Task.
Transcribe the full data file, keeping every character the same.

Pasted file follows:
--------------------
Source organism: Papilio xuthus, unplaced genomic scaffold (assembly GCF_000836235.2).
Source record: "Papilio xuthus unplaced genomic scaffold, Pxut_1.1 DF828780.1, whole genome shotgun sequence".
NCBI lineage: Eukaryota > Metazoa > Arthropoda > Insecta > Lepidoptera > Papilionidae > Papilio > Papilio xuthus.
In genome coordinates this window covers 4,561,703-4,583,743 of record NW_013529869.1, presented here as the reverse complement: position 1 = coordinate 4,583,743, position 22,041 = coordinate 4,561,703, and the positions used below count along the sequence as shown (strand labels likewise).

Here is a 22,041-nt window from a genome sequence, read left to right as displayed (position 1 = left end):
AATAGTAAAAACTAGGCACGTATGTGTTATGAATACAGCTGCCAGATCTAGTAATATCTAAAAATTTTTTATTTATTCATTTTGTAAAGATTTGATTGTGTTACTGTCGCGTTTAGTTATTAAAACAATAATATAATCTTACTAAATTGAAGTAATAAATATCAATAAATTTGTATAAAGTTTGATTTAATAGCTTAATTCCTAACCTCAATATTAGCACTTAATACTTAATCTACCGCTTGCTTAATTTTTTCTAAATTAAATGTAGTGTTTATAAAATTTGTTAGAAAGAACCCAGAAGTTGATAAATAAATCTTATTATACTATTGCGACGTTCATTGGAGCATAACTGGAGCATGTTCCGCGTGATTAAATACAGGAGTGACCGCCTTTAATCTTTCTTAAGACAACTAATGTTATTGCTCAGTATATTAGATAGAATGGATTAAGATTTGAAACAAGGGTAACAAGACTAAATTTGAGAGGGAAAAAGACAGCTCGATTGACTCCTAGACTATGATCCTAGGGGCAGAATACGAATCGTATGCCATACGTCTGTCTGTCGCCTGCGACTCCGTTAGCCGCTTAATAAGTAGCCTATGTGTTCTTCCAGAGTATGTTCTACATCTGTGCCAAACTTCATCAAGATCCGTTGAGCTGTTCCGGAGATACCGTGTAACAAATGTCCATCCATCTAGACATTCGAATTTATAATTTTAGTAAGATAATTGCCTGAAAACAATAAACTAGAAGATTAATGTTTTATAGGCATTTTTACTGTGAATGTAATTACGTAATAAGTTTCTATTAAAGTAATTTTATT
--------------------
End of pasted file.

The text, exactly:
Source organism: Papilio xuthus, unplaced genomic scaffold (assembly GCF_000836235.2).
Source record: "Papilio xuthus unplaced genomic scaffold, Pxut_1.1 DF828780.1, whole genome shotgun sequence".
NCBI lineage: Eukaryota > Metazoa > Arthropoda > Insecta > Lepidoptera > Papilionidae > Papilio > Papilio xuthus.
In genome coordinates this window covers 4,561,703-4,583,743 of record NW_013529869.1, presented here as the reverse complement: position 1 = coordinate 4,583,743, position 22,041 = coordinate 4,561,703, and the positions used below count along the sequence as shown (strand labels likewise).

Here is a 22,041-nt window from a genome sequence, read left to right as displayed (position 1 = left end):
AATAGTAAAAACTAGGCACGTATGTGTTATGAATACAGCTGCCAGATCTAGTAATATCTAAAAATTTTTTATTTATTCATTTTGTAAAGATTTGATTGTGTTACTGTCGCGTTTAGTTATTAAAACAATAATATAATCTTACTAAATTGAAGTAATAAATATCAATAAATTTGTATAAAGTTTGATTTAATAGCTTAATTCCTAACCTCAATATTAGCACTTAATACTTAATCTACCGCTTGCTTAATTTTTTCTAAATTAAATGTAGTGTTTATAAAATTTGTTAGAAAGAACCCAGAAGTTGATAAATAAATCTTATTATACTATTGCGACGTTCATTGGAGCATAACTGGAGCATGTTCCGCGTGATTAAATACAGGAGTGACCGCCTTTAATCTTTCTTAAGACAACTAATGTTATTGCTCAGTATATTAGATAGAATGGATTAAGATTTGAAACAAGGGTAACAAGACTAAATTTGAGAGGGAAAAAGACAGCTCGATTGACTCCTAGACTATGATCCTAGGGGCAGAATACGAATCGTATGCCATACGTCTGTCTGTCGCCTGCGACTCCGTTAGCCGCTTAATAAGTAGCCTATGTGTTCTTCCAGAGTATGTTCTACATCTGTGCCAAACTTCATCAAGATCCGTTGAGCTGTTCCGGAGATACCGTGTAACAAATGTCCATCCATCTAGACATTCGAATTTATAATTTTAGTAAGATAATTGCCTGAAAACAATAAACTAGAAGATTAATGTTTTATAGGCATTTTTACTGTGAATGTAATTACGTAATAAGTTTCTATTAAAGTAATTTTATT